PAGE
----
That’s a heavily rhetorical question that I might not live up to in this post, but I’ll try anyway for the purposes of casting a sharp, counterintuitive argument in the direction of everyone’s favorite punching bag, Michael Gerson. I’m inspired to do so by Kara Hopkins’ @TAC on Gerson’s latest round of name-calling:
Thus a new designation—“rogue democracy”—and another nifty axis: “Along with China and Russia, South Africa makes the United Nations impotent. Along with Saudi Arabia and Sudan, it undermines the global human rights movements.” Try that on for size. Democracy isn’t enough anymore; any nation that doesn’t concede American global hegemony and adopt universal values as we define them is on notice. And we all know how that story turns out. We don’t do “quiet diplomacy with dictators.”
But why should South Africa stand in as our surrogate bully? Much as we may dislike Mbeki’s deference to Mugabe, it’s scarcely illogical. And “apparent indifference to all rights but their own” is a reasonable posture for an emerging nation. Indeed, it wouldn’t be a bad idea for a more established one that seems to have trouble defining its boundaries.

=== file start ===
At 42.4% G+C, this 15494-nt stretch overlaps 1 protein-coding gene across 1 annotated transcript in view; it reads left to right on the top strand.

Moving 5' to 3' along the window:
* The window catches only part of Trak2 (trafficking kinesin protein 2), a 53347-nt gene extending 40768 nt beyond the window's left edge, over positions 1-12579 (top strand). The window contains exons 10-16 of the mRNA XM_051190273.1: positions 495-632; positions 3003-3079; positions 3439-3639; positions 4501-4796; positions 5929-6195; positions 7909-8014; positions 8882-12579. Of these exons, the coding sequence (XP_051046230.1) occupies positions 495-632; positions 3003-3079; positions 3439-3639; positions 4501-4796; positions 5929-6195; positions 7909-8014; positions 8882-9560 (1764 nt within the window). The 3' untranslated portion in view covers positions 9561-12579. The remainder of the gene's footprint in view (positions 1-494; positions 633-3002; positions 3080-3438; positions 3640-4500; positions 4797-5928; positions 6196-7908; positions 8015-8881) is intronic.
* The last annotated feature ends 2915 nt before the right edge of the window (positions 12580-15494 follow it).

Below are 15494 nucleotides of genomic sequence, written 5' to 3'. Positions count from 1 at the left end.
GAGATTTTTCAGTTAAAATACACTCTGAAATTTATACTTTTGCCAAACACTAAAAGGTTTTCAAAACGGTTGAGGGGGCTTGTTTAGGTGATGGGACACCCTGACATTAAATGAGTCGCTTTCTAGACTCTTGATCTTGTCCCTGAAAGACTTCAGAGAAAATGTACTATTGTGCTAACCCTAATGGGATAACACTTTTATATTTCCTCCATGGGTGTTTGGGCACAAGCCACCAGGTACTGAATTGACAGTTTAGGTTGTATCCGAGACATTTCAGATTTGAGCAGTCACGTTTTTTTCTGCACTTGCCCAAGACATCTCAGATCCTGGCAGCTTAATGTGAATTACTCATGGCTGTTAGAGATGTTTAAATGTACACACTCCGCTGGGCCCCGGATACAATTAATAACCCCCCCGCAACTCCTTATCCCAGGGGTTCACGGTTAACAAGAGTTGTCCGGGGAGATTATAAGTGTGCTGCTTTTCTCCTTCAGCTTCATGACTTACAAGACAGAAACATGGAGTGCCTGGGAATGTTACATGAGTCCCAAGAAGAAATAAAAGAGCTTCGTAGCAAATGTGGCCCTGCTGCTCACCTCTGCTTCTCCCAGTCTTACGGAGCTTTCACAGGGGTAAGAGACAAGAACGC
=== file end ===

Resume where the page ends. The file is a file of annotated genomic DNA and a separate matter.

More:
Well. A realist might argue, “Who cares if South Africa’s a democracy if its leadership orients its policy so as to obstruct and challenge our national interest?” And a neocon might reply, “We care, because when a democracy challenges the national interest of another democracy it raises important questions about why — and in order for the ideology of spreading freedom to be authoritative and legitimate, it must be shown that ‘rogue’ democracies are in some clear way pathological regimes.” On the face of it, this is true enough; but the ideology of freedom itself has some pathologies to it (being, y’know, an ideology), and it’s to one of them in particular that I want to turn.
Kara’s broadside at Gerson caused me to think seriously about what really I thought we ought to do about South Africa and Zimbabwe. In an earlier time, the answer would be assemble the Great White Powers and set up some kind of UN-mandated condominium. But Europe, for understandable-enough reasons, has no desire to get back into that business. And America — alone, at least — was never cut out for that kind of work to begin with. In the ’90s, the answer would be apply pressure through international legal regimes and sanctions if necessary. The track record of this approach, however, is spotty at best: consider Iraq. So what tools does the US have to do something constructive, practical, worthwhile, and legitimate when regimes, including democratic regimes, embark on sustained policies that frustrate our interests and flagrantly affront our passions? As high as my threshold for tolerating distant suffering, I agree with the non-isolationists that surely there must be something.